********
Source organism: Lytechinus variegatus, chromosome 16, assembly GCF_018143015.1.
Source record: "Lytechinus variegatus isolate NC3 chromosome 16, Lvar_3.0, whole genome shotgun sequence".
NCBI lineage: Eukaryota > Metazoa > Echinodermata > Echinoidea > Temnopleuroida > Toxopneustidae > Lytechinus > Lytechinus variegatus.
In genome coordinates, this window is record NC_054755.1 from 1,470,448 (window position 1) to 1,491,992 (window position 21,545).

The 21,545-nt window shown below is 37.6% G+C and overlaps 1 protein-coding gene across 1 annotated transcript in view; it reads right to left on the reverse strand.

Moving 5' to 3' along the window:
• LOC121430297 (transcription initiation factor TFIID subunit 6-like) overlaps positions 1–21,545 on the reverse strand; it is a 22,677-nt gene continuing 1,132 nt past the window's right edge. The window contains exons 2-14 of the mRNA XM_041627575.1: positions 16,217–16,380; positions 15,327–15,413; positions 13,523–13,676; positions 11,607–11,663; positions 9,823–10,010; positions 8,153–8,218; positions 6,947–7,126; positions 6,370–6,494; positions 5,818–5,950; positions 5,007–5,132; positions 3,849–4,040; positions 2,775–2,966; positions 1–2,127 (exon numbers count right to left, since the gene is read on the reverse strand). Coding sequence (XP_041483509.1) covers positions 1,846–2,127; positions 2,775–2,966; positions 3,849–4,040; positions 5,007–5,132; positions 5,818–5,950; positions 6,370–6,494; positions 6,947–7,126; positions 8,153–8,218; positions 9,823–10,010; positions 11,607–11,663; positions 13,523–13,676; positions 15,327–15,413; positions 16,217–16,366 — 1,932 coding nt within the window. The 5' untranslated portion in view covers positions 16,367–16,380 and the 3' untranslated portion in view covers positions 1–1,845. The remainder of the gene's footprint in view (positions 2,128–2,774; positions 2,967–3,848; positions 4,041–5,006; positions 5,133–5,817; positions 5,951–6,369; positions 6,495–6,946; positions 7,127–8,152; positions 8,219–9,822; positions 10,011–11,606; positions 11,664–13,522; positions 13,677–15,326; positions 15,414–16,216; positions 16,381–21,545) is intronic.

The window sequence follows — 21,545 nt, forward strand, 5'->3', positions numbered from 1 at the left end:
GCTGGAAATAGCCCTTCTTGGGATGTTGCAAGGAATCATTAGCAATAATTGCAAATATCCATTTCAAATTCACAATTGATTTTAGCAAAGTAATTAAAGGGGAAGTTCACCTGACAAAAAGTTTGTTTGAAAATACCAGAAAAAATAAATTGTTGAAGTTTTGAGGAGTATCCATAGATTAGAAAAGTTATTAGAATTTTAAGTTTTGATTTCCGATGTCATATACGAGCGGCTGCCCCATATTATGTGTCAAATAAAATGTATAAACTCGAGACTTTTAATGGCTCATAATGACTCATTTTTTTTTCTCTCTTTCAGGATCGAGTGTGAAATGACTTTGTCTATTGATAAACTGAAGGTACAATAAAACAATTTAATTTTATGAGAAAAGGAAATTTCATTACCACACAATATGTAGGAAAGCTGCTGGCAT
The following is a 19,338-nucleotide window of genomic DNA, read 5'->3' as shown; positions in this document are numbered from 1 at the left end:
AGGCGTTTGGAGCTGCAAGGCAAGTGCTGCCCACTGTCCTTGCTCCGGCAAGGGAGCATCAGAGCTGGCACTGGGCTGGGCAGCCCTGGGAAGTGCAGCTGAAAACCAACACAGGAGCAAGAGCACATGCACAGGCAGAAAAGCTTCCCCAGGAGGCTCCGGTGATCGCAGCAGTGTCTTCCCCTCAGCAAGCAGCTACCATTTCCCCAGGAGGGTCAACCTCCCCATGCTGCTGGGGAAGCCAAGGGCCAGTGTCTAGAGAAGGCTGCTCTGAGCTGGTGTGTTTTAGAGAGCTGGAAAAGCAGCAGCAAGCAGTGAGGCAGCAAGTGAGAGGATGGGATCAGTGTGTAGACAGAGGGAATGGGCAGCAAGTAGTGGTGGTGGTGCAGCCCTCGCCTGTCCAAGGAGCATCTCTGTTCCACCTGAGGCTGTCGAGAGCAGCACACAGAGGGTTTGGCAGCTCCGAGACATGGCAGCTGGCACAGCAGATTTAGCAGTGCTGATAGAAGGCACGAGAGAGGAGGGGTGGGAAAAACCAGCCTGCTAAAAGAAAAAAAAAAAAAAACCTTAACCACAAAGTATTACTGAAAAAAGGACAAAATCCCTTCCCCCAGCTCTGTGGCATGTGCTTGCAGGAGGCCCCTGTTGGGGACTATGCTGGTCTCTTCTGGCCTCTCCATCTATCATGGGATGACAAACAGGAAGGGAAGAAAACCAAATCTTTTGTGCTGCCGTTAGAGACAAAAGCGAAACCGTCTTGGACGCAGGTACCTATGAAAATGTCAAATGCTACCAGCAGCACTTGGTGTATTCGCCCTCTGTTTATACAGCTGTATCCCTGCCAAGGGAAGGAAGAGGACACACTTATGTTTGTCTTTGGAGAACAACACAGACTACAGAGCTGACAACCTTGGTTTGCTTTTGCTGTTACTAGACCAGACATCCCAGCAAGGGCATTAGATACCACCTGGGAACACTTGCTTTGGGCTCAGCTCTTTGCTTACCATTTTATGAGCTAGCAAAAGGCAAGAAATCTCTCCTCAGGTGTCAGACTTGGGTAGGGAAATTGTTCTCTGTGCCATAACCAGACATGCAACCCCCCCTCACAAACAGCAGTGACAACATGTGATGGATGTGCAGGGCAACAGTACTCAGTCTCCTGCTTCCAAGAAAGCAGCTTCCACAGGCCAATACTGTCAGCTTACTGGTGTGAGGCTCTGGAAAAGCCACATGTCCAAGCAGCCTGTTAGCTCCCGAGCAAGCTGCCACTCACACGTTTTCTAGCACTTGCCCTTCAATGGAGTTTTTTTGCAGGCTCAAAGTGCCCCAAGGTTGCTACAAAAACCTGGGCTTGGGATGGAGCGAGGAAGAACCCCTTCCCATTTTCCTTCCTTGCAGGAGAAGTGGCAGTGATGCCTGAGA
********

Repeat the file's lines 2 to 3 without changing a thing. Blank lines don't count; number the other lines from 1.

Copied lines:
Source record: "Lytechinus variegatus isolate NC3 chromosome 16, Lvar_3.0, whole genome shotgun sequence".
NCBI lineage: Eukaryota > Metazoa > Echinodermata > Echinoidea > Temnopleuroida > Toxopneustidae > Lytechinus > Lytechinus variegatus.